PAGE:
Migratory Birds yet again find haven in revived Wullar Lake

Bandipora: The arrival of migratory birds at Asia’s one of the largest freshwater lakes, Wullar Lake in northern Kashmir paints a vivid picture as vibrant Black-headed Gulls adorn the surface, signalling the onset of a seasonal visit.

An official from Wular Conservation and Management Authority (WUCMA) told the news agency—Kashmir News Observer (KNO), that these birds, hailing from Europe and Asia, call the Wullar Lake and various South Asian regions home during the winter season. “Their migration patterns pivot on seasonal shifts and food availability, with the gulls journeying to warmer climes in search of sustenance and favourable weather during the non-breeding season,” he said.

“Feeding primarily on fish, insects, small crustaceans, and aquatic invertebrates, the Black-headed Gulls exhibit dexterity in catching flying insects and foraging in shallow water bodies,” the official added.

Notably, the Wullar Lake has resurfaced as a thriving habitat for these migratory birds, marking a triumphant conservation victory in recent years.

Despite years of environmental degradation, the lake has witnessed a turnaround, thanks to concerted efforts in restoration. Human encroachment, pollution, and illegal fishing had posed severe threats to the lake’s ecosystem. However, joint initiatives involving central government and district administration and the local have led to a remarkable revival.

Another official said that the restoration journey has involved crucial steps, such as eliminating encroachments, curbing pollution, and reintroducing indigenous fish species, thereby rejuvenating the lake’s aquatic life. “This rejuvenation has notably impacted the migratory bird population, drawing them back to the lake owing to an abundance of fish and other aquatic resources,” he said.

Last year’s census by the Wullar Lake Conservation and Management Authority reported over 50,000 migratory birds gracing the lake’s waters. Among the rare sightings was a group of Long-Tailed Ducks (Clangula hyemalis) not spotted in the region since 1939. This welcome return further emphasizes the revitalization of the lake’s biodiversity.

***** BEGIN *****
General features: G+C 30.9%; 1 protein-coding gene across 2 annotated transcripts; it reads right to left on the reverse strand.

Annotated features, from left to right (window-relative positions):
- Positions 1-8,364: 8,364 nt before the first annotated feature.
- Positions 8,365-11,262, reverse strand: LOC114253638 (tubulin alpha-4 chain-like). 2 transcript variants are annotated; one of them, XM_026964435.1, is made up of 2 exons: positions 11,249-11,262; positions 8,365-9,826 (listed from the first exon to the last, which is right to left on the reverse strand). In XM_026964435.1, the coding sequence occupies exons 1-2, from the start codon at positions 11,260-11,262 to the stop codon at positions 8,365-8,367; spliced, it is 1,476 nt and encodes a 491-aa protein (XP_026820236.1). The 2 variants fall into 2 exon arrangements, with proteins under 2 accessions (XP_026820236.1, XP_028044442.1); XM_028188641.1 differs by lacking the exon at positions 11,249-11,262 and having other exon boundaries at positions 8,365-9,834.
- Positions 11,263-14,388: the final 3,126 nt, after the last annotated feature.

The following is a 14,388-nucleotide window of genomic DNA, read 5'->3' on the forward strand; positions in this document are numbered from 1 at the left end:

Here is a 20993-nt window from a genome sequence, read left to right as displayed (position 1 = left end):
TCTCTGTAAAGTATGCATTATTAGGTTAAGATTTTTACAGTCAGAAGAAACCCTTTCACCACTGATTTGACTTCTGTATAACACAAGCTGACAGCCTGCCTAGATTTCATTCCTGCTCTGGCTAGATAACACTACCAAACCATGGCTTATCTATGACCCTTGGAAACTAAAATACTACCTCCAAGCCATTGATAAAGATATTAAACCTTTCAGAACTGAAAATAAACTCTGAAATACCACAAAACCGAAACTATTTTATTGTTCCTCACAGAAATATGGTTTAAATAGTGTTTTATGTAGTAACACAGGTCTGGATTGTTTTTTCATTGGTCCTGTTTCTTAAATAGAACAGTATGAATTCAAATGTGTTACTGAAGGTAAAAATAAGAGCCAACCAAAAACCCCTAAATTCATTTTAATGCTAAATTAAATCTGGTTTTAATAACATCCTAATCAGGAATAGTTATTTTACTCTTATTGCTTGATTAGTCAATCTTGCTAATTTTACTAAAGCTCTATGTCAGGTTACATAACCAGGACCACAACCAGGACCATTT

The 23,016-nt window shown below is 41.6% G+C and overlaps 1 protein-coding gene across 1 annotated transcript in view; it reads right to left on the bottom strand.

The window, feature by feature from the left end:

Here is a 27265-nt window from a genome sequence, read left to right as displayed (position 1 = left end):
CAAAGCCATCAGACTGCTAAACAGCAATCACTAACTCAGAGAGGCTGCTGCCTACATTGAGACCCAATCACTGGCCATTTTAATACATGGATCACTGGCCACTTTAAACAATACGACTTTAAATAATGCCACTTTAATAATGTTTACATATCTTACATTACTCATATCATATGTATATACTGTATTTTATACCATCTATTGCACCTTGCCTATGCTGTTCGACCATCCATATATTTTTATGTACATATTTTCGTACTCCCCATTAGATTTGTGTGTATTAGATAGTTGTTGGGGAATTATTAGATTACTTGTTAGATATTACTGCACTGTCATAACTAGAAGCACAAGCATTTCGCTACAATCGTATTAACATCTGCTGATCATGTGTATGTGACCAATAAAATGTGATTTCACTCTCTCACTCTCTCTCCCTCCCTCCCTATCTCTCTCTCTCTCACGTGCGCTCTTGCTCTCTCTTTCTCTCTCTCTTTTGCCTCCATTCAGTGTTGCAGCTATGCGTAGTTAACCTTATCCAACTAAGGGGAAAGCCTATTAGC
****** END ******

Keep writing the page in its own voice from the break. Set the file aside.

The Lake, spanning across Baramulla and Bandipora districts in northern Kashmir, covers 130 square kilometers, contributing substantially to the Valley’s fish production. Designated as a wetland of international significance under the Ramsar Convention in 1990, the lake is a lifeline for the 30 surrounding villages, characterized by its water chestnuts and lotus stems.

In a recent development, the Wullar Conservation and Management Authority (WUCMA) has sanctioned a ₹59.59 crore project for the upcoming year to further enhance the aesthetics and functionality of Wullar Lake.

The approval, granted in a meeting chaired by Principal Secretary Dheeraj Gupta, underscores the continued commitment to preserve and elevate this ecological gem.

Earlier this year, a film crew from South India shot scenes near Wular Lake, marking the first movie production in the area after the Jammu and Kashmir government implemented a film policy in 2021 to renew connections with the film industry.

Meanwhile, local residents, noting the arrival of birds at the lake for the first time in decades, praised the Government’s efforts, stating that the restoration process has been tremendous—(KNO)

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